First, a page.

Zebra Finches

Looks like they really did earn their nickname.

After spending 1,700 hours analyzing different pairs of birds, researchers found that the ones who got to live with their chosen mates—the “lovebirds,” if you will—were a lot happier than the ones that were forced into “incompatible” pairs.

Scientists at the Max Planck Institute for Ornithology in Munich, Germany set up a “speed dating” session for 20 male and 20 female zebra finches, allowing half of the naturally-selected pairs to live ‘happily ever after’ and breaking up the other half into “arranged marriages” with mates they hadn’t chosen.Peregrine falcon CC Frankzed

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The ones who got to choose their mates had a 37% higher birth rate than the birds who didn’t get to choose, while the birds in arranged pairings laid three times as many unfertilized eggs. They also weren’t very good at parenting.

The scientists found males in both situations were equally willing to court their mates, but females in the forced pairings were far less receptive to their advances, refusing to simply “love the one you’re with.” The males in the non-choice pairings also strayed and had affairs with other birds — which only tended to upset their mates even more.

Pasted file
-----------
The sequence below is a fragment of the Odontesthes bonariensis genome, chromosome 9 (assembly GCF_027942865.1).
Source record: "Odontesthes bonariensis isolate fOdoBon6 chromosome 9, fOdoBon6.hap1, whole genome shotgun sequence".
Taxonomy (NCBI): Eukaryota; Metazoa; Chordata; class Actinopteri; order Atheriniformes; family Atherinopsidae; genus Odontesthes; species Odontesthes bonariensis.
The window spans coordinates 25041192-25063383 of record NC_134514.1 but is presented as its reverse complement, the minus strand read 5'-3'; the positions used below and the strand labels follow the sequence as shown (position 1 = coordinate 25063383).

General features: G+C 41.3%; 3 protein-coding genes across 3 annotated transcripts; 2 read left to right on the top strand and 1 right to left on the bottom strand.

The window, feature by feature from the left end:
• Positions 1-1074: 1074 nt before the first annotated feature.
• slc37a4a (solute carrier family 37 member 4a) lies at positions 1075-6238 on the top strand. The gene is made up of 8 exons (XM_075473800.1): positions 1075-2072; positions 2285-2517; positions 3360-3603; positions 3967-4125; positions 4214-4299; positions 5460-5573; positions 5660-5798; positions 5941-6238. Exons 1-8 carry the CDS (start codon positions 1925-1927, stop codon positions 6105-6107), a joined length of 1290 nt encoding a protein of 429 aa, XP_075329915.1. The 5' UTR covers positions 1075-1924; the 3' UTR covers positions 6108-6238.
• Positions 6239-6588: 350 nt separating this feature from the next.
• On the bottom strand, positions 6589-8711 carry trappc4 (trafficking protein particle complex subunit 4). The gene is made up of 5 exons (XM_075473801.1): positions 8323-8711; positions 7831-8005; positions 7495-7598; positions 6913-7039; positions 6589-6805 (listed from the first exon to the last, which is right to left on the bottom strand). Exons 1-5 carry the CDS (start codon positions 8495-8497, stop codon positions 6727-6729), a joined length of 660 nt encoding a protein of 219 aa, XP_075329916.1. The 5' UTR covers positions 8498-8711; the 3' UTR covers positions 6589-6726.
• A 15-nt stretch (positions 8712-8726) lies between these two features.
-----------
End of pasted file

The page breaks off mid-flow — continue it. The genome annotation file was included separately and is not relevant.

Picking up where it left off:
Writing in the journal PLOS Biology, Wolfgang Forstmeier, one of the study’s authors, concluded that the freedom to find a compatible mate is important “in order to motivate each other and to coordinate and share the various tasks.”ducks-ducklings-in-backseat-familyphoto-Urga Adunga-cropped

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The researchers concluded that compatibility in a pair is critical for both healthy offspring and healthy behavior as a couple.

In other words, birds of a feather who flock together, stay together. Let’s not tear them apart.

(READ more at Discovery) — Photo by MichaelLawton, CC

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